Please use this identifier to cite or link to this item: https://doi.org/10.1080/1535685X.2018.1506410
Title: De(Re)constructing Narratives in Intellectual Property Law: Transformative Play, Culture Jamming, and Poststructural Disruptions
Authors: Emanuel David Tan Kah Heng 
Keywords: Intellectual property
Personality rights
Semiotics
Issue Date: 12-Feb-2020
Publisher: Taylor and Francis
Citation: Emanuel David Tan Kah Heng (2020-02-12). De(Re)constructing Narratives in Intellectual Property Law: Transformative Play, Culture Jamming, and Poststructural Disruptions. Law and Literature 32 : 75-106. ScholarBank@NUS Repository. https://doi.org/10.1080/1535685X.2018.1506410
Abstract: In his critique of consumption, Jean Baudrillard contends that the consumer no longer relates to a particular object in its specific utility, but to a set of objects in its total signification. Thus, increasingly, when consumers make their purchases, they do not simply select goods and services purely for their functional or utilitarian values, but are buying into the significations of these commodities in the construction of their self-identities. Objects of intellectual property (IP), in particular copyrighted works, trademarks and the celebrity personality, represent far more than a bundle of legal rights. They are invariably associated with a set of cultural narratives and semiotic meanings which are ultimately consumed. A well-known literary or artistic work does much more than simply educate, inform or entertain; it also functions as a signifier of a set of signified meanings. A trademark does not only designate the source or origin of goods. Famous brands like Louis Vuitton, Apple and Nike possess particular configurations of meanings that offer peculiarly powerful affirmations of belonging and recognition in the lives of their customers worldwide. Celebrities, whose identities may be protected against commercial appropriation by the right of publicity, have become common points of reference for millions of individuals who may never interact with one another, but who have, by virtue of their participation in a mediated culture, a shared experience and a collective memory. This essay explores how the encoded narratives in certain objects of IP may be read as polysemous texts that invite playful semiotic recodings, culture jamming and poststructural disruptions. It also suggests how audiences who engage with works of copyright, trademarks and celebrities via such textual signification may avail themselves of a number of legal defences under the current legal regime.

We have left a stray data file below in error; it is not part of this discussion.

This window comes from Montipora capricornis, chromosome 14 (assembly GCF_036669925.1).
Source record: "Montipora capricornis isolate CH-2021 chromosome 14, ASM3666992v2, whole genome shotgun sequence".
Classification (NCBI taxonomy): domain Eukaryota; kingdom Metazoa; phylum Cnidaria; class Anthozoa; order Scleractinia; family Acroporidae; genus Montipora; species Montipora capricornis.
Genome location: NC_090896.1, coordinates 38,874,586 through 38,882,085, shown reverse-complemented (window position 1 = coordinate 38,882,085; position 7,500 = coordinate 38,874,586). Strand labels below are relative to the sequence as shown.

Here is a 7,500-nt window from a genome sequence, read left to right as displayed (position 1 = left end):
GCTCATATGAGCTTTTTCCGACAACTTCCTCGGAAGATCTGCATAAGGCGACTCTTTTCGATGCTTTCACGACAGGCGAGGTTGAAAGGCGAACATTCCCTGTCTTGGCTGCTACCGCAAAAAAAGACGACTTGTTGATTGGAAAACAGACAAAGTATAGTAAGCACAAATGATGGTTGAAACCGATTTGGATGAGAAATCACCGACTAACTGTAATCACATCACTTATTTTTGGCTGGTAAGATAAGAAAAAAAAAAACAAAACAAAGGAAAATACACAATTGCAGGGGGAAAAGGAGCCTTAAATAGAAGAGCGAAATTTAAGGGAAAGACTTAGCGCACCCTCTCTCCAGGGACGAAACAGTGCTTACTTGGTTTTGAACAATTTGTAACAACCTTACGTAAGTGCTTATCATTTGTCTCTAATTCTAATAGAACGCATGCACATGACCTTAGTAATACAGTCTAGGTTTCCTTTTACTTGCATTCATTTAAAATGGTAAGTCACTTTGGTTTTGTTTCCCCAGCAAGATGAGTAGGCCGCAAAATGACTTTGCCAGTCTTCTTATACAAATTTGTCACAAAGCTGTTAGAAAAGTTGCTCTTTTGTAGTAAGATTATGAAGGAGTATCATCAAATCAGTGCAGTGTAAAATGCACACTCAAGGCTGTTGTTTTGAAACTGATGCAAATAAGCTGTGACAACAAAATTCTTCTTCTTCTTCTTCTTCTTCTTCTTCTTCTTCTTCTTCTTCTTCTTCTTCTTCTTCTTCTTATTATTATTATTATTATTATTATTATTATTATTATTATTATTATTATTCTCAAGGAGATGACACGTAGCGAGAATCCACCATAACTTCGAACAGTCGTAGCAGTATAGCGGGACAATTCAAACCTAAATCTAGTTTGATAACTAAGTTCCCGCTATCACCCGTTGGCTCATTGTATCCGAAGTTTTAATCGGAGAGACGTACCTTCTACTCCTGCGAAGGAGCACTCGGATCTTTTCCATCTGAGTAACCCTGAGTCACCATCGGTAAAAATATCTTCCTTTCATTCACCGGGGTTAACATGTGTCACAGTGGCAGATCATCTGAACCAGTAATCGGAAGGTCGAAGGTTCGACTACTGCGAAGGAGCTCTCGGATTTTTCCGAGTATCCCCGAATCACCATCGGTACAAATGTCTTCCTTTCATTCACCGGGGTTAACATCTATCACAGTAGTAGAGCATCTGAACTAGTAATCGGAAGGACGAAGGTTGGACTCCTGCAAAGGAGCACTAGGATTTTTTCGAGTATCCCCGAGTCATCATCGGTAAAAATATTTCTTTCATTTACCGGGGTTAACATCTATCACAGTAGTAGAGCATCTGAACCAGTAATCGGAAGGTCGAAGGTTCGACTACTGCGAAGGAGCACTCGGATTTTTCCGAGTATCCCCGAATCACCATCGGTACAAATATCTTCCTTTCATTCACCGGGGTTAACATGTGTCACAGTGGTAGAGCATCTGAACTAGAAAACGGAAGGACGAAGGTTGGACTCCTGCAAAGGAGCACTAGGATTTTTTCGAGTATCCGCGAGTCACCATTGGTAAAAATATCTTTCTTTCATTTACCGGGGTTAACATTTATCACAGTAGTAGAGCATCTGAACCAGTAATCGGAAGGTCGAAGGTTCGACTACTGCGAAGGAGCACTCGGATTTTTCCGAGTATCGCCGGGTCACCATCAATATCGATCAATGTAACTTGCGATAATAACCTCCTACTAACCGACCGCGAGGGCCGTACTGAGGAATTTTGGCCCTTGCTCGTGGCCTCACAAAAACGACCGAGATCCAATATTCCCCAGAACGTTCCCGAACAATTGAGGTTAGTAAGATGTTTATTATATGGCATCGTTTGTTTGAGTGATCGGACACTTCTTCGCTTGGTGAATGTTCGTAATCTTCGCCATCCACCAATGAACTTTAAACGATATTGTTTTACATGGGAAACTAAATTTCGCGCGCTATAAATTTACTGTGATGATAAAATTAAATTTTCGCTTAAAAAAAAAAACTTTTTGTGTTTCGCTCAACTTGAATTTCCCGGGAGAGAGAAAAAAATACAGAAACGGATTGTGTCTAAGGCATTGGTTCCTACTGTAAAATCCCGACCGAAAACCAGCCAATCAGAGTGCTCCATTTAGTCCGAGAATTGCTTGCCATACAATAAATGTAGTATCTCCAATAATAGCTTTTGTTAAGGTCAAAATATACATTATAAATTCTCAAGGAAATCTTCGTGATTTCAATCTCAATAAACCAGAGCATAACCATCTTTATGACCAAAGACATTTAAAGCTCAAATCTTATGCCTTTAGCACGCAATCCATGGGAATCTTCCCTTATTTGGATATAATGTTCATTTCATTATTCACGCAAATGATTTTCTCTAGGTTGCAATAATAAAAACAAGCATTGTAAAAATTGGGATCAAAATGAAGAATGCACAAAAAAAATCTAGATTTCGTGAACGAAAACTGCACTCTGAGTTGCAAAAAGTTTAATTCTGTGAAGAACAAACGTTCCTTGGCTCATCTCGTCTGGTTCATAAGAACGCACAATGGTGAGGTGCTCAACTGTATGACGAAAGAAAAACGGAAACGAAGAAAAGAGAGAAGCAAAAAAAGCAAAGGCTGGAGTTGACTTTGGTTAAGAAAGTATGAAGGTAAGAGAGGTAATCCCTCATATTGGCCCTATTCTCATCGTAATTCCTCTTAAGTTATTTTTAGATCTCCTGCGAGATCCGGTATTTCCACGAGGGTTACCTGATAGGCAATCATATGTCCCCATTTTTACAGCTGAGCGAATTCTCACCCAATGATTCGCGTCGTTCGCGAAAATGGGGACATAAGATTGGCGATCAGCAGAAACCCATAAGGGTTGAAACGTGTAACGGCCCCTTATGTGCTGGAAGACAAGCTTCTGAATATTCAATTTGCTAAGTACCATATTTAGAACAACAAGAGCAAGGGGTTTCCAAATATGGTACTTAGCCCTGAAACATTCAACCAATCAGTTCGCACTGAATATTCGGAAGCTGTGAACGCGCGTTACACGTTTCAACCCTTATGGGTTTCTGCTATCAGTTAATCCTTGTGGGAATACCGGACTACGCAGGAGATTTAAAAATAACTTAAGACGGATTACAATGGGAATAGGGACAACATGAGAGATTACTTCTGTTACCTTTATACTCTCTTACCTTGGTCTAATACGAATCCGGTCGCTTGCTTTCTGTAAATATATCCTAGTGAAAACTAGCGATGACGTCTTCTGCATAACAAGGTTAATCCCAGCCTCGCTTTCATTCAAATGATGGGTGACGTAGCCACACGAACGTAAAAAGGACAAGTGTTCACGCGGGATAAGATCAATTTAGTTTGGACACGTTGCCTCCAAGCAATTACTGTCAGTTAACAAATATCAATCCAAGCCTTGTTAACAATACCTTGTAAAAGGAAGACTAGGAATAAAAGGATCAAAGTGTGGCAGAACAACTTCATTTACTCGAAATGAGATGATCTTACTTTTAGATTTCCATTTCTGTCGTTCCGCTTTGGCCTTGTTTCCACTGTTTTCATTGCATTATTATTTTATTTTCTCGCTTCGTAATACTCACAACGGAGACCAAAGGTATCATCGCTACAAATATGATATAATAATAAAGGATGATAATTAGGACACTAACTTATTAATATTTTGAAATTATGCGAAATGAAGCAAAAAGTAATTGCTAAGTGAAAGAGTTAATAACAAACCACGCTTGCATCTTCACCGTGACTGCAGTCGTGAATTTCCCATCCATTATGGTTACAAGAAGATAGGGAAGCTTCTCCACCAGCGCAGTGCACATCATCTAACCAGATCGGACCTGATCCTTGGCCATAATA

Source Title: Law and Literature
URI: https://scholarbank.nus.edu.sg/handle/10635/164467
ISSN: 1535685X
15412601
DOI: 10.1080/1535685X.2018.1506410
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